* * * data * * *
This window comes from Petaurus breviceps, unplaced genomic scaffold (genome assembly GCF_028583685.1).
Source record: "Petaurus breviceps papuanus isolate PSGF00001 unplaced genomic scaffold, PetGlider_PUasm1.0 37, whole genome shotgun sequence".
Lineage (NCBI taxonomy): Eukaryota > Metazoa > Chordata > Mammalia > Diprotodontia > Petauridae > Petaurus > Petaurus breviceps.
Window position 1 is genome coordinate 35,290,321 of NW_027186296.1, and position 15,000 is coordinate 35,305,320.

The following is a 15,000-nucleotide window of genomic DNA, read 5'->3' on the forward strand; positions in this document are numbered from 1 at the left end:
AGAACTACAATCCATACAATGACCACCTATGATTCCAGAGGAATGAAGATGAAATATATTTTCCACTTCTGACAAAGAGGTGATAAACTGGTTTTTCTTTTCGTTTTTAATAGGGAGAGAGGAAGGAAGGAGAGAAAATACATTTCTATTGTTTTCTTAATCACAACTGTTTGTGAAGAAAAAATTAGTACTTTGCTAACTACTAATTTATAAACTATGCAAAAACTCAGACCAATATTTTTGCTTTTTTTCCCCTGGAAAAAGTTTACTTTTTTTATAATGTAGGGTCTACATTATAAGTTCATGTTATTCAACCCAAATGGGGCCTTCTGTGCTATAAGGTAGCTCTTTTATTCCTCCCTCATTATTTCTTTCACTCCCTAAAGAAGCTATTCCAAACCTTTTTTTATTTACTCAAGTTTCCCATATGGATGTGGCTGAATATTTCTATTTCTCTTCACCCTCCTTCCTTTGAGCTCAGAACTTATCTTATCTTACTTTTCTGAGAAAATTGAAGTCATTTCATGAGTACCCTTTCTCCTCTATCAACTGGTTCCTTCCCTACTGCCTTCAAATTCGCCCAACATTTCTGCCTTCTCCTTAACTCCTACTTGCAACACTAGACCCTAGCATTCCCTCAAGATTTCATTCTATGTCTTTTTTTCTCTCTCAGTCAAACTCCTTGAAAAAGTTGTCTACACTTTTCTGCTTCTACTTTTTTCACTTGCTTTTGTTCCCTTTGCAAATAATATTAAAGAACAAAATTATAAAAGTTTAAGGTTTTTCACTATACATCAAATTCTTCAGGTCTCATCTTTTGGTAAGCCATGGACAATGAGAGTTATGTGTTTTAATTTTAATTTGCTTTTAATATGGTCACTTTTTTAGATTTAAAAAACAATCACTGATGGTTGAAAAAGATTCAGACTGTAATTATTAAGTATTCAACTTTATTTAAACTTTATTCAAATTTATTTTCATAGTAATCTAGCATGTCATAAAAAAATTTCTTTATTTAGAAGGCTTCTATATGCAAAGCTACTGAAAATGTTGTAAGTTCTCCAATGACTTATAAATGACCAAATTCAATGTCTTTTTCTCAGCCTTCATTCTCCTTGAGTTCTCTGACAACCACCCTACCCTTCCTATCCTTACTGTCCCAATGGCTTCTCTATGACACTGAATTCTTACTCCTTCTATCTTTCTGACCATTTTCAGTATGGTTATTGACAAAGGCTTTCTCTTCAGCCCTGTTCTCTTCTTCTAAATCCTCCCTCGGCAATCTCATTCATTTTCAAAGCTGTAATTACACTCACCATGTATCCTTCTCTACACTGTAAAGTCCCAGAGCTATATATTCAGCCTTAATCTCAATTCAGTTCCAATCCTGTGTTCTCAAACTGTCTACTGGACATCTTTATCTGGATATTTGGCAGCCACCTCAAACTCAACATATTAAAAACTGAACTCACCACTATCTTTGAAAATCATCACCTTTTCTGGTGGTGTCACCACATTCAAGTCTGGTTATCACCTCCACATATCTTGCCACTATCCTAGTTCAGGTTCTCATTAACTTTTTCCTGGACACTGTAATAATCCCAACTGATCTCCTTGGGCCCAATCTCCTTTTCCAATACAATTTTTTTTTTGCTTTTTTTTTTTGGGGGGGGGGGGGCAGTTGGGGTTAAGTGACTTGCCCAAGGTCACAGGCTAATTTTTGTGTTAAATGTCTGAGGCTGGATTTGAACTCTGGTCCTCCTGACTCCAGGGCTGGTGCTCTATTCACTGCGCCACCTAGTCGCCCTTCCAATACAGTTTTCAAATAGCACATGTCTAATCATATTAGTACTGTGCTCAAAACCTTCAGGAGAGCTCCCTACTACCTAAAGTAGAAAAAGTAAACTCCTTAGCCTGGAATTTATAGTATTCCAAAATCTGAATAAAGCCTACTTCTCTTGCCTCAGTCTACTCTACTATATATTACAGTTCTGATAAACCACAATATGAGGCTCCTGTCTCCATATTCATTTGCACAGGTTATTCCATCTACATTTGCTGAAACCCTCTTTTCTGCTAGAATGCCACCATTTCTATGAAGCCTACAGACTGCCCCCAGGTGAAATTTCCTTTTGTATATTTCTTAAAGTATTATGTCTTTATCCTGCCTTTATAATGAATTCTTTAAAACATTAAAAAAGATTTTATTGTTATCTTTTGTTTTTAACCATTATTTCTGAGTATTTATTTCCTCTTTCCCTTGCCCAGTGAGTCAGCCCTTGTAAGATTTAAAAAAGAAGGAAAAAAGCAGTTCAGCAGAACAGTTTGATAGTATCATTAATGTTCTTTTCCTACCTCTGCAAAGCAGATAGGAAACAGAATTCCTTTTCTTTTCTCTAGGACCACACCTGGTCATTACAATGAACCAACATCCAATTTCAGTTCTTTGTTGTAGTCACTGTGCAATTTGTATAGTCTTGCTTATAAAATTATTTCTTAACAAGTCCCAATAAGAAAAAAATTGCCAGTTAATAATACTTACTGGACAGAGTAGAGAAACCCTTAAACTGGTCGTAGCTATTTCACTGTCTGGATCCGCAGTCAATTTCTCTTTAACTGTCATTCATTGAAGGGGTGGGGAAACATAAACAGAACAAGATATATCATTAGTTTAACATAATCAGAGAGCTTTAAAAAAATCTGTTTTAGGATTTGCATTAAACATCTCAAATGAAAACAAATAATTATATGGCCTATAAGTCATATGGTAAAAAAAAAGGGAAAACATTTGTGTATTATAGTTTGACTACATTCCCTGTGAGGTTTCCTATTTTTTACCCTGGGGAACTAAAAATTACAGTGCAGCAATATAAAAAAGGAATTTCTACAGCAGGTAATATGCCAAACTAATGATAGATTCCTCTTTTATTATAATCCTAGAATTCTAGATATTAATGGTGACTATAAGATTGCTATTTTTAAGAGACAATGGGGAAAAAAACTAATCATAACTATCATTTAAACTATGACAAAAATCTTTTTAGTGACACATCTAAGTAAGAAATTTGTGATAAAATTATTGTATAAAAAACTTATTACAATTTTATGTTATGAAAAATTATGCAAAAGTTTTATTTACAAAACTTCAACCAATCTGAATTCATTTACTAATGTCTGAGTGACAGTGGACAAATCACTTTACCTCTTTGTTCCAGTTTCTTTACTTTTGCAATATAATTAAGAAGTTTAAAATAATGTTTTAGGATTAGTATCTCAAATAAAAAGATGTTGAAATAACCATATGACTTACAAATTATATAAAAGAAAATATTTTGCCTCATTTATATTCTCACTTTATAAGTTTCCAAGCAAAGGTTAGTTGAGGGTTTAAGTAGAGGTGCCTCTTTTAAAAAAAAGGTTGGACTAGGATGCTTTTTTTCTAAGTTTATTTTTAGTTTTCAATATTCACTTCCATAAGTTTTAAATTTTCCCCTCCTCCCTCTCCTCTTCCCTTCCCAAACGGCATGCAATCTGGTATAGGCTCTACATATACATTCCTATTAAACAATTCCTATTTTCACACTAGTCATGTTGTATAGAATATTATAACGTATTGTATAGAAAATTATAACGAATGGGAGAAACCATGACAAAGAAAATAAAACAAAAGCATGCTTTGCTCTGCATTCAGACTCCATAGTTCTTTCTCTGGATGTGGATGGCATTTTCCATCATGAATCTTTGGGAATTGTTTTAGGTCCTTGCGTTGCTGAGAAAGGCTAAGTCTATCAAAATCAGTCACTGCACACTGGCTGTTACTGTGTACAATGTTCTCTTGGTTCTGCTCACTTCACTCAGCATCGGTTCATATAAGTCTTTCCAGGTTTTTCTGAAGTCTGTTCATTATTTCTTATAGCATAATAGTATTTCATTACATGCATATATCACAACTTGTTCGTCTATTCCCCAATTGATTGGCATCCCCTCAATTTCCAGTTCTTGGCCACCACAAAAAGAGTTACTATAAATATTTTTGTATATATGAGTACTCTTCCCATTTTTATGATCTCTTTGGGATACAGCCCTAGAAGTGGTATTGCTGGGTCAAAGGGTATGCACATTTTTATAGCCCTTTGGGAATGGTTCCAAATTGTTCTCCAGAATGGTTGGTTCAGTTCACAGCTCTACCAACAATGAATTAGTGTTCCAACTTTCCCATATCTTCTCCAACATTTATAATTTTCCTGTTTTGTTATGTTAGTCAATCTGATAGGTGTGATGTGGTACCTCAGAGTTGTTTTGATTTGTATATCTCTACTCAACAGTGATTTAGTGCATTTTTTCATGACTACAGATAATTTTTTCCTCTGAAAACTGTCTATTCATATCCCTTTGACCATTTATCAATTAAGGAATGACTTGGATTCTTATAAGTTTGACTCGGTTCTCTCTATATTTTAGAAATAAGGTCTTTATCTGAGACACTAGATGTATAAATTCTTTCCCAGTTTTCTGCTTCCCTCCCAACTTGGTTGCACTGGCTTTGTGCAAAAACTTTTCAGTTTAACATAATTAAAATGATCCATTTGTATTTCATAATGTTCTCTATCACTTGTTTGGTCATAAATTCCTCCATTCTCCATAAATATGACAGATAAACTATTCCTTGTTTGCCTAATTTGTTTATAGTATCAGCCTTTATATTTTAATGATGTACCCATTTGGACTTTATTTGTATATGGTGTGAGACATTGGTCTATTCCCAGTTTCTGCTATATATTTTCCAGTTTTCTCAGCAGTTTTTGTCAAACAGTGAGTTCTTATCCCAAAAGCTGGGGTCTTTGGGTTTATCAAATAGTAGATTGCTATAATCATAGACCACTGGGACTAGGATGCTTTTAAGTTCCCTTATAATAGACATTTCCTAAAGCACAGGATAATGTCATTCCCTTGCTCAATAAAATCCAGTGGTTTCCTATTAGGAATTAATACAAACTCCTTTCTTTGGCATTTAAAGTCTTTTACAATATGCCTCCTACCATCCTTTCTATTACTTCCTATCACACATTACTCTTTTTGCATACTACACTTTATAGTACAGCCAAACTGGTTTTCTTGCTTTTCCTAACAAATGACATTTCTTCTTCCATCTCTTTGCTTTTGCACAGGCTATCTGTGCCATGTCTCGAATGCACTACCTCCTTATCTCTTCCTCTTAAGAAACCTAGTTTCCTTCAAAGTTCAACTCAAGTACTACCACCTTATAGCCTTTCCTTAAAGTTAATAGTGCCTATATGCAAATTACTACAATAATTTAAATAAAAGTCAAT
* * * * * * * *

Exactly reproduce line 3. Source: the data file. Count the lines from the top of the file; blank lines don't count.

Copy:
Lineage (NCBI taxonomy): Eukaryota > Metazoa > Chordata > Mammalia > Diprotodontia > Petauridae > Petaurus > Petaurus breviceps.